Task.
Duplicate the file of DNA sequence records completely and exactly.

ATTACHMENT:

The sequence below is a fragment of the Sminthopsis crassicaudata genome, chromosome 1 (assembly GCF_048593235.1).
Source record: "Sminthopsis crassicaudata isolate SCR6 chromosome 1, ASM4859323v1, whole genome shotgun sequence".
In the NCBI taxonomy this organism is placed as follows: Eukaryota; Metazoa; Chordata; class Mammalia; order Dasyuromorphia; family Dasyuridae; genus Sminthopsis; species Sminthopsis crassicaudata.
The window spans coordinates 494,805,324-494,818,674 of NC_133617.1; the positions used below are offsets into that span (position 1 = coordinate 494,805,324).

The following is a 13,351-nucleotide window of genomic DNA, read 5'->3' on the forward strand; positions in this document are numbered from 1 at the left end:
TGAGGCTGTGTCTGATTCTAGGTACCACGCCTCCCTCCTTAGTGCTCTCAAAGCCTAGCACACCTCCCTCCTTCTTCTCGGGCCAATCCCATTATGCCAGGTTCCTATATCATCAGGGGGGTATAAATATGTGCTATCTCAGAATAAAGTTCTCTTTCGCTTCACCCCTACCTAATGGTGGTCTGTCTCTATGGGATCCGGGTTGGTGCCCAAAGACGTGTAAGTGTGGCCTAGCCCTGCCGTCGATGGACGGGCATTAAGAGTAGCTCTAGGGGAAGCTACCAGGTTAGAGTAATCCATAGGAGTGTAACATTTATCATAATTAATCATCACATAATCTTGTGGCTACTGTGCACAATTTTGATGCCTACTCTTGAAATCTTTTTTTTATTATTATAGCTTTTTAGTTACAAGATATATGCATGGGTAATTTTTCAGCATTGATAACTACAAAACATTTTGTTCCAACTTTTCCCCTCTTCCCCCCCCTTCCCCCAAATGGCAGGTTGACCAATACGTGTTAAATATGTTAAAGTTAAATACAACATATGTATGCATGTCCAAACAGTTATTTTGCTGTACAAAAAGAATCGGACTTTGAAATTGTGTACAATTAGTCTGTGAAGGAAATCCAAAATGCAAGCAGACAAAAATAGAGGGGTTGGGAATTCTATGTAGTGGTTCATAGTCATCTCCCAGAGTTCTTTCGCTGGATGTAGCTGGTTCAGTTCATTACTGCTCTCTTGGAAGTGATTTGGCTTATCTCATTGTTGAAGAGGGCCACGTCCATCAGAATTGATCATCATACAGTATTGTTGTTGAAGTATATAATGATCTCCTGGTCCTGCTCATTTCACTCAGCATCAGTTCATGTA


The sequence below is a fragment of the Sminthopsis crassicaudata genome, chromosome 1 (assembly GCF_048593235.1).
Source record: "Sminthopsis crassicaudata isolate SCR6 chromosome 1, ASM4859323v1, whole genome shotgun sequence".
In the NCBI taxonomy this organism is placed as follows: Eukaryota; Metazoa; Chordata; class Mammalia; order Dasyuromorphia; family Dasyuridae; genus Sminthopsis; species Sminthopsis crassicaudata.
The window spans coordinates 494,805,324-494,818,674 of NC_133617.1; the positions used below are offsets into that span (position 1 = coordinate 494,805,324).

The following is a 13,351-nucleotide window of genomic DNA, read 5'->3' on the forward strand; positions in this document are numbered from 1 at the left end:
TGAGGCTGTGTCTGATTCTAGGTACCACGCCTCCCTCCTTAGTGCTCTCAAAGCCTAGCACACCTCCCTCCTTCTTCTCGGGCCAATCCCATTATGCCAGGTTCCTATATCATCAGGGGGGTATAAATATGTGCTATCTCAGAATAAAGTTCTCTTTCGCTTCACCCCTACCTAATGGTGGTCTGTCTCTATGGGATCCGGGTTGGTGCCCAAAGACGTGTAAGTGTGGCCTAGCCCTGCCGTCGATGGACGGGCATTAAGAGTAGCTCTAGGGGAAGCTACCAGGTTAGAGTAATCCATAGGAGTGTAACATTTATCATAATTAATCATCACATAATCTTGTGGCTACTGTGCACAATTTTGATGCCTACTCTTGAAATCTTTTTTTTATTATTATAGCTTTTTAGTTACAAGATATATGCATGGGTAATTTTTCAGCATTGATAACTACAAAACATTTTGTTCCAACTTTTCCCCTCTTCCCCCCCCTTCCCCCAAATGGCAGGTTGACCAATACGTGTTAAATATGTTAAAGTTAAATACAACATATGTATGCATGTCCAAACAGTTATTTTGCTGTACAAAAAGAATCGGACTTTGAAATTGTGTACAATTAGTCTGTGAAGGAAATCCAAAATGCAAGCAGACAAAAATAGAGGGGTTGGGAATTCTATGTAGTGGTTCATAGTCATCTCCCAGAGTTCTTTCGCTGGATGTAGCTGGTTCAGTTCATTACTGCTCTCTTGGAAGTGATTTGGCTTATCTCATTGTTGAAGAGGGCCACGTCCATCAGAATTGATCATCATACAGTATTGTTGTTGAAGTATATAATGATCTCCTGGTCCTGCTCATTTCACTCAGCATCAGTTCATGTA